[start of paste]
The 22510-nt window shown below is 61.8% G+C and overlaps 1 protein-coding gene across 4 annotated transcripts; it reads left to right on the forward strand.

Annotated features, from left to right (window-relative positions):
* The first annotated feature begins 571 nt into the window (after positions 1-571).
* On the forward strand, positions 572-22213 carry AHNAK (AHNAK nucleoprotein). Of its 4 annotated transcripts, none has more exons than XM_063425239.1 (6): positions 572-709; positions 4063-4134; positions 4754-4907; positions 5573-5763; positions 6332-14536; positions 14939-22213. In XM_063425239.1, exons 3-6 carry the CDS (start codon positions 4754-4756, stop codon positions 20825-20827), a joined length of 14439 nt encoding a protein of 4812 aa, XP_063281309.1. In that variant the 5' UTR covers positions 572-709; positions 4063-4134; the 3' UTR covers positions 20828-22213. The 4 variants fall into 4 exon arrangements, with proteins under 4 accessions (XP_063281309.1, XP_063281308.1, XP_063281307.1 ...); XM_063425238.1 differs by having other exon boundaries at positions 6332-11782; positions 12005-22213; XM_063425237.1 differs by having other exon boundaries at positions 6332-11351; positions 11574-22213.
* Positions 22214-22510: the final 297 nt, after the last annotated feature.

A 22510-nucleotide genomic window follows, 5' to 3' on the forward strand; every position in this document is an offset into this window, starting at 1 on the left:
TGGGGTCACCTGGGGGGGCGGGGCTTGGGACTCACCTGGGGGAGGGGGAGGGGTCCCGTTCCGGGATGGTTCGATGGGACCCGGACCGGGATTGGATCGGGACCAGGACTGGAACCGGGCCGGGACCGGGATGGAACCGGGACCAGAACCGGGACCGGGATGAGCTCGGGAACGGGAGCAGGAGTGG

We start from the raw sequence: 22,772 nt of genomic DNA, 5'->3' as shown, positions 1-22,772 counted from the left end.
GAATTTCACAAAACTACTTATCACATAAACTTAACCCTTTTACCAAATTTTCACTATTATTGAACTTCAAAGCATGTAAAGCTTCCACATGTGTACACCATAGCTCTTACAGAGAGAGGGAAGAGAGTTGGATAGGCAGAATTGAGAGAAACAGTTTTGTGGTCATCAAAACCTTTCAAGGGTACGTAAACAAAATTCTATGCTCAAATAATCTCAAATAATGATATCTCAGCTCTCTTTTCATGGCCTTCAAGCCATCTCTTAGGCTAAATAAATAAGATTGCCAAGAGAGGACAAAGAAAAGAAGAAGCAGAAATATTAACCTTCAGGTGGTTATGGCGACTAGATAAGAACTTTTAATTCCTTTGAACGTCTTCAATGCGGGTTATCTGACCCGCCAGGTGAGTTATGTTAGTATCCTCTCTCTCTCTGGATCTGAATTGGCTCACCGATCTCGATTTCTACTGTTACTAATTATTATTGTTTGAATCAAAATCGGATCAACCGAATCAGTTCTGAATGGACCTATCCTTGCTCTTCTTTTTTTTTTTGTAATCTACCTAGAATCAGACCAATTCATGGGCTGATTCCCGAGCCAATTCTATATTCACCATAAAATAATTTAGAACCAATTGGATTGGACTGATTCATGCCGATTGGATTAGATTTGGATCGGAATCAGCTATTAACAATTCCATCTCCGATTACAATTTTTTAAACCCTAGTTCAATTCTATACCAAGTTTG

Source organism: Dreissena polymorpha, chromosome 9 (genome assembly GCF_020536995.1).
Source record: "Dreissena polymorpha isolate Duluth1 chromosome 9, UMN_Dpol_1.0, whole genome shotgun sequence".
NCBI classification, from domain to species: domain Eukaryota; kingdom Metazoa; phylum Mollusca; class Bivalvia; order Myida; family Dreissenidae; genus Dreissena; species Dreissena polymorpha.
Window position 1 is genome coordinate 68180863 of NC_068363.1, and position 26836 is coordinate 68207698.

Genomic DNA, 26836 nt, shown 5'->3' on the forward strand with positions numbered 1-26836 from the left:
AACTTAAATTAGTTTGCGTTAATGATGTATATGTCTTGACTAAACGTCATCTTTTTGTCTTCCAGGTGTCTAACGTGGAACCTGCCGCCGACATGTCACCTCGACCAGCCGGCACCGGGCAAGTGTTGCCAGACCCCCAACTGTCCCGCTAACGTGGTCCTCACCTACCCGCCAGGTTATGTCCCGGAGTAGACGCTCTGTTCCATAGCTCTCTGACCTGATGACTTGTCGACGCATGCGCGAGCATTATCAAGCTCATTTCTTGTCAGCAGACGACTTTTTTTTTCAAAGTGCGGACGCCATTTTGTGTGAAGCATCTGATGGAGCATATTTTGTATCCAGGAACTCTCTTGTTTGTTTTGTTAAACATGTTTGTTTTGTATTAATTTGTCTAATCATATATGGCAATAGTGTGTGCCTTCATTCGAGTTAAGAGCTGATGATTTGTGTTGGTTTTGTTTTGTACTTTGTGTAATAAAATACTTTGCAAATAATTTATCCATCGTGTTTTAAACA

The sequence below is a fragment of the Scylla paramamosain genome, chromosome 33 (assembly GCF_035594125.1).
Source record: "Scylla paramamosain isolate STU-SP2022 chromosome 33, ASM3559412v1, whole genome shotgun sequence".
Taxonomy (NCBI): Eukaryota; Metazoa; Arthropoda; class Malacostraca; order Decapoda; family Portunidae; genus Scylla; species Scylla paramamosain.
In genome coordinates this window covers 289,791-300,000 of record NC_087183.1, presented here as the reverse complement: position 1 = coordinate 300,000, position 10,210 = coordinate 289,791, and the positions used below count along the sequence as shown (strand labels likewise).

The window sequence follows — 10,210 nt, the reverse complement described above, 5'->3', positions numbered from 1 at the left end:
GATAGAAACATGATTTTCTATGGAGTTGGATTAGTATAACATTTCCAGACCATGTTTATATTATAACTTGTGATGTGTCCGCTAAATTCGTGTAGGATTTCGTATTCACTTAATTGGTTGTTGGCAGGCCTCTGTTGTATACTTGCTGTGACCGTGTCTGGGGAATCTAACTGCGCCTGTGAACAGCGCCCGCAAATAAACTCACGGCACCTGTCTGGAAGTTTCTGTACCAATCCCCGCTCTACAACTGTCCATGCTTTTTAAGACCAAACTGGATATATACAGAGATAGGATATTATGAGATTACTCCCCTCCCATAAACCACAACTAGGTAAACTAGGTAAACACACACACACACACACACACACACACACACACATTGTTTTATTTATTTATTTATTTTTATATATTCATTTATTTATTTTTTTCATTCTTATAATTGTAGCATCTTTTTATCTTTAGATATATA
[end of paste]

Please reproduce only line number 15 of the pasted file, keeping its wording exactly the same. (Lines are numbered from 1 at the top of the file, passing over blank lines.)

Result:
AACTTAAATTAGTTTGCGTTAATGATGTATATGTCTTGACTAAACGTCATCTTTTTGTCTTCCAGGTGTCTAACGTGGAACCTGCCGCCGACATGTCACCTCGACCAGCCGGCACCGGGCAAGTGTTGCCAGACCCCCAACTGTCCCGCTAACGTGGTCCTCACCTACCCGCCAGGTTATGTCCCGGAGTAGACGCTCTGTTCCATAGCTCTCTGACCTGATGACTTGTCGACGCATGCGCGAGCATTATCAAGCTCATTTCTTGTCAGCAGACGACTTTTTTTTTCAAAGTGCGGACGCCATTTTGTGTGAAGCATCTGATGGAGCATATTTTGTATCCAGGAACTCTCTTGTTTGTTTTGTTAAACATGTTTGTTTTGTATTAATTTGTCTAATCATATATGGCAATAGTGTGTGCCTTCATTCGAGTTAAGAGCTGATGATTTGTGTTGGTTTTGTTTTGTACTTTGTGTAATAAAATACTTTGCAAATAATTTATCCATCGTGTTTTAAACA